As bodybuilders, we’ll do almost anything to keep building muscle and come closer to their physique goals. And as long as we perform our routines with proper form and make sure to provide good nutrition and adequate rest to our bodies, weightlifting also helps us maintain better health than the average non-training population.
And that’s the beauty of bodybuilding – besides giving you massive, lean muscles and the strength of a superhero, it also has the ability to protect and improve your health and build mental toughness. It’s truly a great deal, but unfortunately, it can’t always save us from the downsides of our modern way of living which tend to be increasingly sedentary.
However, the truth is that many of us are exercising for one hour in the day while spending the rest of our waking hours in a chair in front of a desk and on the sofa in front of the TV. In this context, no matter how hard we work out during that one hour, our gym efforts can’t heal the damage caused by our largely sedentary lifestyles. We end up getting the same chronic pains and weaknesses as the rest of the population, and these can easily increase our risk of injury in the weight room.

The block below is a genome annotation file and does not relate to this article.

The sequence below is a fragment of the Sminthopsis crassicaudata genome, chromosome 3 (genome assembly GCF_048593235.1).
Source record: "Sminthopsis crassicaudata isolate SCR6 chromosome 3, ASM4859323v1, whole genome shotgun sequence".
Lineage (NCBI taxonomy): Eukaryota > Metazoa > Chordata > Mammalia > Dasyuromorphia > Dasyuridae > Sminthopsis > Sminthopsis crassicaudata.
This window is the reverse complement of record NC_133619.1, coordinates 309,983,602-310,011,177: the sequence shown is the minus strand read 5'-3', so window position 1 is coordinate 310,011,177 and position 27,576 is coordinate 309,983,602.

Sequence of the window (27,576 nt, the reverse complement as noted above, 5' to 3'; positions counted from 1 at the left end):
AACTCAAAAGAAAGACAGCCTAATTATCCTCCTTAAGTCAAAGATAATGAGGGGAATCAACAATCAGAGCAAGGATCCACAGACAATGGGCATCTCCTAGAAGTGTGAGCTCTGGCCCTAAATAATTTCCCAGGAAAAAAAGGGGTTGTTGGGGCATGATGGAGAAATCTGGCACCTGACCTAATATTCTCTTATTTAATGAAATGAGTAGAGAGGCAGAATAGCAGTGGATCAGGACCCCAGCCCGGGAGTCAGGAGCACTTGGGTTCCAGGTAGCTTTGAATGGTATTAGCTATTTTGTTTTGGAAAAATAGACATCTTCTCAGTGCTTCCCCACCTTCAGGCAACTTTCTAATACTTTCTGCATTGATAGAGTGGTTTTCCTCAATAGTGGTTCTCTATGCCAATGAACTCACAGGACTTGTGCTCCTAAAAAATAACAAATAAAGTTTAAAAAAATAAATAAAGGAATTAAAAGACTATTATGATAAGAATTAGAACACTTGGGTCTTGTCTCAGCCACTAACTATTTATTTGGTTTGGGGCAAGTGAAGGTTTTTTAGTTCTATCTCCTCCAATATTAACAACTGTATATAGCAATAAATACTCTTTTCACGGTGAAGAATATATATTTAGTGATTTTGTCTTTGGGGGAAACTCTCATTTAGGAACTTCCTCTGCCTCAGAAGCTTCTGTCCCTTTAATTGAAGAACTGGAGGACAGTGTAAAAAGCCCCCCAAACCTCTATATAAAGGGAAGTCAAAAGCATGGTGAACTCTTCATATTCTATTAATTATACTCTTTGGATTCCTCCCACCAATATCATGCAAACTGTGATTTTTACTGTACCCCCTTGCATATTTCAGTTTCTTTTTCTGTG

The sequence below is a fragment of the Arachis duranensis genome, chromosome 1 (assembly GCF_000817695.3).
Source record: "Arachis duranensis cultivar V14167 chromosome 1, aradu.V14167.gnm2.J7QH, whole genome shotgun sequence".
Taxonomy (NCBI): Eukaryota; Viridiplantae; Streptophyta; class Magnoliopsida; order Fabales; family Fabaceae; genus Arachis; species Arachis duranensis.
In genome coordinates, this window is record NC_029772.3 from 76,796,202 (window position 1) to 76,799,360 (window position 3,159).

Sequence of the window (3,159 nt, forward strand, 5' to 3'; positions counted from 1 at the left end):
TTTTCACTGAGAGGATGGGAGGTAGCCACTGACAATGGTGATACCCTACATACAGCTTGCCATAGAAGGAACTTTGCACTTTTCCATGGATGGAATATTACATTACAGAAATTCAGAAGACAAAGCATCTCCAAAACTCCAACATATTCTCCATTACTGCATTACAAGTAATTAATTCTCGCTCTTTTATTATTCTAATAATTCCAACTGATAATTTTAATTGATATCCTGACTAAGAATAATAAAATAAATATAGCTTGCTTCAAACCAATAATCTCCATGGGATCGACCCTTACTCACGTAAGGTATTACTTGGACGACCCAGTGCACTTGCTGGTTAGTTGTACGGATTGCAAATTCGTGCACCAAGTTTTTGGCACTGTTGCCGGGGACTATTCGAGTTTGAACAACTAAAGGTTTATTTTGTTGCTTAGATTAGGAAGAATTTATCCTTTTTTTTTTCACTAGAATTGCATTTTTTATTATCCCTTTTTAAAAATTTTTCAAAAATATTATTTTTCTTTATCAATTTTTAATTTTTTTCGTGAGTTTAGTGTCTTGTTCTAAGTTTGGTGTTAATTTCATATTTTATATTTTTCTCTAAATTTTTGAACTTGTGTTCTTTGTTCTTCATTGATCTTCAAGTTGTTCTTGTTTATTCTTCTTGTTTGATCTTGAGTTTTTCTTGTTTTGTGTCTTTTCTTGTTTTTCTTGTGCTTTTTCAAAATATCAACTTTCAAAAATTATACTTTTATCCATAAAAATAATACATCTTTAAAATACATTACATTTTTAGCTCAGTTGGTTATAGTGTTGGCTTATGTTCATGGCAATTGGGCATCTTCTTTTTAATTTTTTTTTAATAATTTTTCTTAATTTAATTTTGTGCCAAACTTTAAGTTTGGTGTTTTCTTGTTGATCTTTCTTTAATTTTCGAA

In fact, excessive sitting throughout the day is very likely to have a negative effect on the quality of your training and your spine health.
We all need our jobs to provide a roof over our heads and allow us to continue investing time and money into our dreams, but if our jobs demand us to be sitting in a chair for prolonged periods of time, it’s time to think up a strategy that would neutralize the harm caused on our health and performance. And that’s exactly what we did.
This postural activation routine is simple, quick and extremely effective at resetting your posture, teaching your glutes to fire properly, strengthening your spinal stabilizers and preventing lower back pain. It will only take about 5 minutes of your day, but if you do it on a daily basis for a few weeks, you’ll soon notice that you’re standing taller and feeling much better, and there’s no back ache to stop you from working with your favorite heavy weights anymore!
FOAM ROLL QUADS: 60 sec. per leg
Foam rolls can be used to target the most tight and functionally shortened tissues in your body, thereby improving the mobility of the fascia layer and increasing your range of motion. When working on these tissues, you’re likely to experience discomfort or pain, but keep going with the motion in a controlled and gentle way.
Place the foam roller on the floor and position yourself on your stomach with the foam roller under the front of one of your thighs. You want to find the most tender trigger point in the area, so move the roller slowly, 1-2 inches at a time for 20-30 seconds and focus on the parts that feel the tightest. After you find 2-3 such spots and loosen them up, repeat on the other thigh.
BANDED GLUTE BRIDGE: 4 sets of 6 reps, 10 sec. of rest